Transported to Barsoom, a Civil War vet discovers a barren planet seemingly inhabited by 12-foot tall barbarians. Finding himself prisoner of these creatures, he escapes, only to encounter Woola and a princess in desperate need of a savior.
A factory worker, Douglas Quaid, begins to suspect that he is a spy after visiting Recall - a company that provides its clients with implanted fake memories of a life they would like to have led - goes wrong and he finds himself on the run.
The son of a virtual world designer goes looking for his father and ends up inside the digital world that his father designed. He meets his father's corrupted creation and a unique ally who was born inside the digital world.
Sent to the market by his uncle to sell their horse and buy thatch for their roof, Jack meets the beautiful Princess Isabelle whom he rescues her from ruffians. He returns home only with a handful of beans given to him by a monk who claimed they were sacred but that does little to impress his uncle who tosses them away. In the night the Princess arrives having run off to keep from marrying Roderick who is clearly only interested in becoming king. Soon the beans take root with a giant stalk carrying away the princess and Jack's house. He soon sets off on an adventure with the king's guards to rescue the princess only to find that a mythical land filled with giants really exists.Written by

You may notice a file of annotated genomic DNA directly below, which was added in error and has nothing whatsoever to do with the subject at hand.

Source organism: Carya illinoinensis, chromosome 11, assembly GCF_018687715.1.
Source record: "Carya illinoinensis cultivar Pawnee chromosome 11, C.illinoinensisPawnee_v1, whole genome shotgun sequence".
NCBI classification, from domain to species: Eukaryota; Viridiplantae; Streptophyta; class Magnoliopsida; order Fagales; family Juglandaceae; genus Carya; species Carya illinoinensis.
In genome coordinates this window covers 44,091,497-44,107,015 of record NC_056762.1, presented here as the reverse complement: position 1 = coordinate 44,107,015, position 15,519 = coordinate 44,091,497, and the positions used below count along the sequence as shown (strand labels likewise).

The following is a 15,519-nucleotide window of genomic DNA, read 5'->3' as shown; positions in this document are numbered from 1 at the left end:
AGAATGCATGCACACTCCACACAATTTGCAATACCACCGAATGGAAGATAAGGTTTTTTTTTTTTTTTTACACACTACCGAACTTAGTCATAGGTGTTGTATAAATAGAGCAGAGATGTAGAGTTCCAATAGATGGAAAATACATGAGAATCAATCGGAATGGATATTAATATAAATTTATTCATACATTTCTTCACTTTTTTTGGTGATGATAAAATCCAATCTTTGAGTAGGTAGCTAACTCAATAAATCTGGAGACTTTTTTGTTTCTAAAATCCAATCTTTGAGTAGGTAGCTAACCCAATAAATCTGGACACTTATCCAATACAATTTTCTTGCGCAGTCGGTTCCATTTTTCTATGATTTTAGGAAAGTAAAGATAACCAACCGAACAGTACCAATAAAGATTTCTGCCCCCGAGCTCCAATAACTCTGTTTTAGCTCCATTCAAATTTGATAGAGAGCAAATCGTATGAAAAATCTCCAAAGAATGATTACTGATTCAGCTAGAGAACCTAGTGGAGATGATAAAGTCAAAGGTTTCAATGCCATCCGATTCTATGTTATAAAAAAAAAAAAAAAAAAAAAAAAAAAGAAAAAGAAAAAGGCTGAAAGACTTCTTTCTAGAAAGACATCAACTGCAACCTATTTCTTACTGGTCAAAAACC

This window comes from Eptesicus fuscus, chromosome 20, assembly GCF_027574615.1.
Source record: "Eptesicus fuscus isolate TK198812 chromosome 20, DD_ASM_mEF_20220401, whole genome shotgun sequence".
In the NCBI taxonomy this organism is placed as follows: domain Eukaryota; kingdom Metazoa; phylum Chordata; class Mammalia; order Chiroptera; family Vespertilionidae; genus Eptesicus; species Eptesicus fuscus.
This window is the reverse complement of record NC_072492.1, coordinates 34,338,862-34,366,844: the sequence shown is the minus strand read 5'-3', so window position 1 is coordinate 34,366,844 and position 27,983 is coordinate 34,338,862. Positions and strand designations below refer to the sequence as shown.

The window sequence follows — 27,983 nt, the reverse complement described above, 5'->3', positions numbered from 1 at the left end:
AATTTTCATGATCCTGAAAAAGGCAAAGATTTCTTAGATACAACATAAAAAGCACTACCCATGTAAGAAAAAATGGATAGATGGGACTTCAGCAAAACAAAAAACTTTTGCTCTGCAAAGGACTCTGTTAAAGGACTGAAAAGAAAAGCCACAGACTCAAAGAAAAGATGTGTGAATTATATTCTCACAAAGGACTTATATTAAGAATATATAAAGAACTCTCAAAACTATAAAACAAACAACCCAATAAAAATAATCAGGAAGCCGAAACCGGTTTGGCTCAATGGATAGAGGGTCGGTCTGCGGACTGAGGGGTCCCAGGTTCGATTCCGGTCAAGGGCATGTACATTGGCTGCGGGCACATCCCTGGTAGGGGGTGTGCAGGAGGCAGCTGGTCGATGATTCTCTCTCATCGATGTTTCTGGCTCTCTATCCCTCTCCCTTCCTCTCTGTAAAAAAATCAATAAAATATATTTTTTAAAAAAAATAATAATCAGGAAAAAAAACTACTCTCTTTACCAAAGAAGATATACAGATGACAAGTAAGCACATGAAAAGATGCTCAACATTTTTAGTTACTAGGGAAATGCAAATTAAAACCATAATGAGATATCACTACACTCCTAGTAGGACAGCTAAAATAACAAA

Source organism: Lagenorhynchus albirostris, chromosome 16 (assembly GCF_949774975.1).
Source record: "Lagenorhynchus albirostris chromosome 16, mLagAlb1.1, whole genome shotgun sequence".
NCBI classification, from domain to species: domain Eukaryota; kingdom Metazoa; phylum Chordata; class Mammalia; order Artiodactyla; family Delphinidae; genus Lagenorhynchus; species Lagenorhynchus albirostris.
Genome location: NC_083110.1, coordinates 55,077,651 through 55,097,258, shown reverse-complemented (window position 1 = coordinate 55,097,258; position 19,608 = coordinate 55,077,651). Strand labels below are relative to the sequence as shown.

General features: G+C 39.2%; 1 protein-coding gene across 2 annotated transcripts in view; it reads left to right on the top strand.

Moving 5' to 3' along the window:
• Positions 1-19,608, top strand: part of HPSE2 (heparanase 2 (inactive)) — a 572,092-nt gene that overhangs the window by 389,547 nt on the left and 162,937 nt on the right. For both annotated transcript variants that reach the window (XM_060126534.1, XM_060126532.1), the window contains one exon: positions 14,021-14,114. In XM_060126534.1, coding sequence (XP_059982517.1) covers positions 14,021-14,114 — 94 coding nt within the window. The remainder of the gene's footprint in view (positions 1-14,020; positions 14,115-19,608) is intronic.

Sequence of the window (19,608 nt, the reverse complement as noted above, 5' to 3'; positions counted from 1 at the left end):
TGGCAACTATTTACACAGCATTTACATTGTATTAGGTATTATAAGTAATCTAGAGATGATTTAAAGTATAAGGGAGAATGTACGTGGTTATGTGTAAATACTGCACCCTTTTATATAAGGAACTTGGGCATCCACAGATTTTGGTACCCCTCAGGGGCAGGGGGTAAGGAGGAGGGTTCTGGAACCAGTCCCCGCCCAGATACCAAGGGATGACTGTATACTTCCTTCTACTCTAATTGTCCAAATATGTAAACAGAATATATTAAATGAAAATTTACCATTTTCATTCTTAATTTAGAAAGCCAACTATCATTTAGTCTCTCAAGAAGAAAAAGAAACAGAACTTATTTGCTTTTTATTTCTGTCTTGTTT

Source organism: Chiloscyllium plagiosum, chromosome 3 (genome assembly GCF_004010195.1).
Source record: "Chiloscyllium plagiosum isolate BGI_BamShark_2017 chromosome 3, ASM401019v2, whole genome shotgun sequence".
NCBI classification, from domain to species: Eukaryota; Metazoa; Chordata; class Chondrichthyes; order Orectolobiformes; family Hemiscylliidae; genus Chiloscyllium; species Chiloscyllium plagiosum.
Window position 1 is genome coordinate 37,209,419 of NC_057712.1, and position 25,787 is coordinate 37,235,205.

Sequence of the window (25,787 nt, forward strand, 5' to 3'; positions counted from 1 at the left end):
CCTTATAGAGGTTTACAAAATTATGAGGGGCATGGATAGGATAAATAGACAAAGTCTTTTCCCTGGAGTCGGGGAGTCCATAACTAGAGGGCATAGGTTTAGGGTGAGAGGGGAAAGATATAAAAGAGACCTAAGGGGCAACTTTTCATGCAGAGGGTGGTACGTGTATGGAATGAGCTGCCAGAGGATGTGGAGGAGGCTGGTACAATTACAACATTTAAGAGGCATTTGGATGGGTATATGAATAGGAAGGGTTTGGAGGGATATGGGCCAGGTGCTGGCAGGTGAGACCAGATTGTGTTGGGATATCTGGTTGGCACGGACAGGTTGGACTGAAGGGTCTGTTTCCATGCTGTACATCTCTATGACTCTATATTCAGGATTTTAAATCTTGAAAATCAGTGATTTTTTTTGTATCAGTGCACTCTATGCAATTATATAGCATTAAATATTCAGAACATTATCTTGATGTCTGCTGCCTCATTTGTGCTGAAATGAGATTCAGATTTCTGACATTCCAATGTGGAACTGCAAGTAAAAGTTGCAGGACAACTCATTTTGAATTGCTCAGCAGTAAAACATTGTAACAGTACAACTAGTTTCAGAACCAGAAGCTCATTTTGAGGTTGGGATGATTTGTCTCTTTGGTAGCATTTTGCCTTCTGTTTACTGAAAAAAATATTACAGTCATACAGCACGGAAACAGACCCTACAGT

Screenwriter Darren Lemke first proposed the idea of updating the "Jack and the Beanstalk" fairytale in 2005. Lemke described the script as "a male-oriented story of a boy becoming a man" and drew a parallel between Jack and "Star Wars"'s Luke Skywalker. See more »
When the giant king finds the bag of beans dropped by Roderick, it has five beans; however, after the giant blows them into the water, only four stalks grow. Counting the initial bean that starts this story and the bean that Jack retains, there should be seven beans in all; eight if you count the one from the story book's tale. See more »
I wasn't blown away by this flick, but I did enjoy it. And I also enjoyed...
1. No potty humor 2. No overt sexuality 3. No inappropriate language 4. No seemingly random 3D FX 5. No politically correct messages or characters 6. No strutting egotism
In short, it's not a Follywood movie and you can actually let your kids watch it without worrying too much. There is some violence, but...
The script is well written, the acting is better than good, and it moves along at a pretty lively pace. Not a classic, but good. It might have been better a little shorter, but that can be said of most movies these days.
I was surprised to hear so many complaints.
61 of 80 people found this review helpful.
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